Note: This post is full of links to other really interesting websites. Each link opens a new window. Enjoy exploring!
The setting of a play can be as detailed and exact as the playwright, the director and/or the producer want or need it to be. In the musical The Fantasticks, which has the feeling of a parable, the setting is a nearly bare stage with a trunk and a ladder. In Larry Shue’s The Foreigner, the single large hunting lodge set (which needs to include a trap door) benefits from a loving attention to realistic detail. [NOTE: both this excellent shows are running right now in Fort Wayne, at IPFW and First Presbyterian, respectively.]
Jeannette Clift George sets her two-character play, Interval, in the heart of New York City, Manhattan. Perhaps because for Americans, NYC is the quintessential Big City, it is a fitting backdrop for a play about two lonely people who are having a hard time finding a place to belong. Audience members who know New York well may have a bit of a job suspending disbelief that there could actually be a “forgotten corner” of Riverside Park, which runs along the Hudson River. We have tried to suggest that it is a sunken section of garden (steps down from street level).
You will notice several things about this garden:
–No flowers, only perennial evergreen shrubs, and some wildflowers in April
–a telephone booth. We don’t see those too much any more, but this is the 1980s, before everyone had a cell phone. You’ll also notice that it’s an obsolete phone with a rotary dial…this park really is neglected! [To see a charming children’s book about a (real!) “lonely phone booth” in New York City, click here.]
–a park bench
–a trash can that never gets emptied (except by Alan in the play)
–a variety of wall treatments around it, as though the contractors were using up leftover stone.
We will indicate the seasons changing with changes in lighting. 5:15 on Friday is the time in nearly every scene, but 5:15 PM in January looks much different than in March or June. Watch for the shifts in angle and intensity. Of course the actors’ costumes will also reflect the season, temperature and weather conditions. Sound effects will reinforce these, too.
Lenore and Alan mention several other places in NYC, which you might be curious about:
1. Lenore works at the Hartley Club, which she described as a “posh women’s residence club, like the Junior League with apartments.” For those not familiar with the Junior League, it is (quoting its website): “an organization of women committed to promoting volunteerism, developing the potential of women, and improving communities through the effective action and leadership of trained volunteers.”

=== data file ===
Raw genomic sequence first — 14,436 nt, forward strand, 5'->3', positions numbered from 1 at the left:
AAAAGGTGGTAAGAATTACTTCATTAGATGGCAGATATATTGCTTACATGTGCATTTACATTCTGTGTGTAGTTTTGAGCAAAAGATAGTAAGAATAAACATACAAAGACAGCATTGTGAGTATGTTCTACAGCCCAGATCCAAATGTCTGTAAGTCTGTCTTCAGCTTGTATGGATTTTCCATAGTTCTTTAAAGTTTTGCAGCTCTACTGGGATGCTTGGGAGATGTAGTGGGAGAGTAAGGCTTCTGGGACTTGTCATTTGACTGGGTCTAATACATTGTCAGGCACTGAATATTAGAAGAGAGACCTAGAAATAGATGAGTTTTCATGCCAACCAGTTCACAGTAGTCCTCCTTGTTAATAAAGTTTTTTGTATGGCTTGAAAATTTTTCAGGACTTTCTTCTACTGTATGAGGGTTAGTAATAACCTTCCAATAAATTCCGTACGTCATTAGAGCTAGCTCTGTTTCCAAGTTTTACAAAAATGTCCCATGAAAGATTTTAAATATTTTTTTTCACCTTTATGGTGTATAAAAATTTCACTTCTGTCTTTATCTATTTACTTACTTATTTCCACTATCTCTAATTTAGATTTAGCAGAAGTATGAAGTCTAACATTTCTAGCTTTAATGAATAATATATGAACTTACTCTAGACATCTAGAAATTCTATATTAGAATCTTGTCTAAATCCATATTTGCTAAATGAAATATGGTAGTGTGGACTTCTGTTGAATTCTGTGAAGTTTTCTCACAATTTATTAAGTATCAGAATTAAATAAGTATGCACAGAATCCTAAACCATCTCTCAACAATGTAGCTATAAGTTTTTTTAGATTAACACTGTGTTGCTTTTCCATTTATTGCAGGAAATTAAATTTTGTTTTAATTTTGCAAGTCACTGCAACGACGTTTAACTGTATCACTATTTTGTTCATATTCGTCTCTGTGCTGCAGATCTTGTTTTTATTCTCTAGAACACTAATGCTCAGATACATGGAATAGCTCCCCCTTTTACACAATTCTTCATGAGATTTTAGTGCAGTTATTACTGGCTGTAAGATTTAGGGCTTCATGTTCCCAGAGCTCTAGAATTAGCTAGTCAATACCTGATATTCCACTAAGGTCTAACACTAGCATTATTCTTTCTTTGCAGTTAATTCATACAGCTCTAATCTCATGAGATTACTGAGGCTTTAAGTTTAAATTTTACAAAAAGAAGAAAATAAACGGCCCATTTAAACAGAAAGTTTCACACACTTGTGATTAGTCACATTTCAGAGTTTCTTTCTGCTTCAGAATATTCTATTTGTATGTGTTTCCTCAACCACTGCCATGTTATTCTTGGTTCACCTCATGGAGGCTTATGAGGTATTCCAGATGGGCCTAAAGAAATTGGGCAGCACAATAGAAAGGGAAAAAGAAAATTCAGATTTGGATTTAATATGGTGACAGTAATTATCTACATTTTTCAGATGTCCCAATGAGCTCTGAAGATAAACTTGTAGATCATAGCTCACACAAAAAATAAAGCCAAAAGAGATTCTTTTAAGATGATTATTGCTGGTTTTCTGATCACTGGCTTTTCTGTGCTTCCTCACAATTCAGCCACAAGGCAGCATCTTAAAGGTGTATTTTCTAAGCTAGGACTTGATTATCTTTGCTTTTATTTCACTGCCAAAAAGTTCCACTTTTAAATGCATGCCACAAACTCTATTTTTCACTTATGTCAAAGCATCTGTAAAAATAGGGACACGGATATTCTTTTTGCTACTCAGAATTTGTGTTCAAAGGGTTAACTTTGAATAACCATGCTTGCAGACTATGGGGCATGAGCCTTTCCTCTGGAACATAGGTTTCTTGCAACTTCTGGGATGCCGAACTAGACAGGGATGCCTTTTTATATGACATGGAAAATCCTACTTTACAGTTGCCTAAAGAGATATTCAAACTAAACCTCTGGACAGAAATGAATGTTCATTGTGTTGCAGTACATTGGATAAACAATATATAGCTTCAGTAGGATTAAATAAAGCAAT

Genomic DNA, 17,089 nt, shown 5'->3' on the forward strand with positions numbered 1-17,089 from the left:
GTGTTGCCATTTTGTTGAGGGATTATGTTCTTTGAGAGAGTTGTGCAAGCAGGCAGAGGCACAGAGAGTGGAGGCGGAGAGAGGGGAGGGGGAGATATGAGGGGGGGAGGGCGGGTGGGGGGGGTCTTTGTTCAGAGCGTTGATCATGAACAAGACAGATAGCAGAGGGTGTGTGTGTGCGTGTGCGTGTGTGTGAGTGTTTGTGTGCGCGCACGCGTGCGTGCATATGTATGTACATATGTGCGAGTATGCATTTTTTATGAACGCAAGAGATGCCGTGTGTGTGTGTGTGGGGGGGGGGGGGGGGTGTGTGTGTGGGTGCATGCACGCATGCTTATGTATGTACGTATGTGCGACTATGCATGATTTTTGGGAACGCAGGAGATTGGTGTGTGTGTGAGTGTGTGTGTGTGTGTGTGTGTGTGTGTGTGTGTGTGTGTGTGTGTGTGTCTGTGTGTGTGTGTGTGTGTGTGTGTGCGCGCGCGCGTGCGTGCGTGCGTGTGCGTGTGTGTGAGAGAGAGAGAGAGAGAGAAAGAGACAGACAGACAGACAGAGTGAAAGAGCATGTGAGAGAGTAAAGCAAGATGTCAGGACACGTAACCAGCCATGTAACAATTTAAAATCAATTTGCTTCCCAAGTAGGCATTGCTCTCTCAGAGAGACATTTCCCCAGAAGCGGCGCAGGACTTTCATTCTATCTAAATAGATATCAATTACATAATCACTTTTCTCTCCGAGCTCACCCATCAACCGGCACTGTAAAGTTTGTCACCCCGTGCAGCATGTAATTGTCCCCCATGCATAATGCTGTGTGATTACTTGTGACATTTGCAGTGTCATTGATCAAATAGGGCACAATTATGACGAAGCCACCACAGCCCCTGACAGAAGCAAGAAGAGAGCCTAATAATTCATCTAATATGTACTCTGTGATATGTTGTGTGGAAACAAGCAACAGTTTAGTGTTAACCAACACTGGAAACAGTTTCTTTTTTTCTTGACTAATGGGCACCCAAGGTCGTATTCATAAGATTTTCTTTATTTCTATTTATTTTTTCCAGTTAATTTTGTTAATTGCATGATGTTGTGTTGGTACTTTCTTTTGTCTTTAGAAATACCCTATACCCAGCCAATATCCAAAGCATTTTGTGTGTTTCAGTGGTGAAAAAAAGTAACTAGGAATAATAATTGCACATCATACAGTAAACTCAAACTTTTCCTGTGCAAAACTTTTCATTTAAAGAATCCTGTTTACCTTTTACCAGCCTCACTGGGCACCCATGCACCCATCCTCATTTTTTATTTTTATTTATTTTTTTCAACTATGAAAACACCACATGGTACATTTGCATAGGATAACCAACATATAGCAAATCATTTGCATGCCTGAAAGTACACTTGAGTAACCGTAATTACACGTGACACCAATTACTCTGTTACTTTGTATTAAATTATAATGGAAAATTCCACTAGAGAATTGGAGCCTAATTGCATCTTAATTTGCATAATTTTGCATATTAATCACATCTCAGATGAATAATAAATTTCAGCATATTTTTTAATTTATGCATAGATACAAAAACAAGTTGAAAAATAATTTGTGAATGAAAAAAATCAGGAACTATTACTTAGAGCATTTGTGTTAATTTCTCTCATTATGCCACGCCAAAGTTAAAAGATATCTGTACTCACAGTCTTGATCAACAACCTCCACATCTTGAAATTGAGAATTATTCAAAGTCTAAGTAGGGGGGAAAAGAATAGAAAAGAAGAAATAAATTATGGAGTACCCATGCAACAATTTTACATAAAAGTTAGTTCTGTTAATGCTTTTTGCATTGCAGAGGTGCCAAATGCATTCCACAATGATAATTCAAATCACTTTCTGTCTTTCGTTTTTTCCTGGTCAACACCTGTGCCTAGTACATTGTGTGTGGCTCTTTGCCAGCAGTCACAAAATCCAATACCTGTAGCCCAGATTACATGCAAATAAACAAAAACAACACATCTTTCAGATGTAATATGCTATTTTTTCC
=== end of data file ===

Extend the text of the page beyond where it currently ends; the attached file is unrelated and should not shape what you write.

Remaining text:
In researching such clubs, we discovered that there actually is a Hartley House, founded in 1897 to serve the community known as Hell’s Kitchen, and still active today. Its facilities include a theater, formal dining rooms and courtyard. It may be that the playwright was paying homage to this organization by using the name in her play to designate a fictitious club on Park Avenue.
2. Lenore mentions that she plans to experience Chock full o’Nuts, which is a well-known chain of coffee shops with a very interesting history: William Black opened a nut shop in 1926, at the corner of Broadway and 43rd St. During the Depression, when nuts were a luxury, he converted his shop to an inexpensive coffee and sandwich shop. Since then, Chock full o’Nuts has become the official coffee of a number of different NY organizations. If you click the link, you can view a very informative and entertaining 3 minute video about its full history.
3. Lenore brings Alan some candy she calls “French Lace”. “It’s chocolate,” she says. Boy, did we have a time tracking this down! I did finally find a candy known as French Lace: fine caramel drizzled in a pretty pattern, hardened, then dipped in chocolate. It was a Russian recipe, brought to this country and sold exclusively by a New England confectioner. Eventually it was sold to Hauser Chocolatier, which still sells several varieties. I suspect the playwright was looking for something really out of the ordinary. Lenore also mentions that it comes from “Colbert’s”… In fact there is no chocolatier called Colbert’s in New York, but there is a very exclusive international chocolatier with shops there. It is called La Maison du Chocolat. It is one of a consortium of about 75 luxury businesses overseen or owned by Comite Colbert. Aha!
Although La Maison du Chocolat does not in fact sell French Lace, it is obtainable online from Hauser’s. However, it is horribly expensive. Our commitment to verisimilitude on a budget led us to another fine chocolate-covered caramel product:
The work of a dramaturg is a little like that of a detective.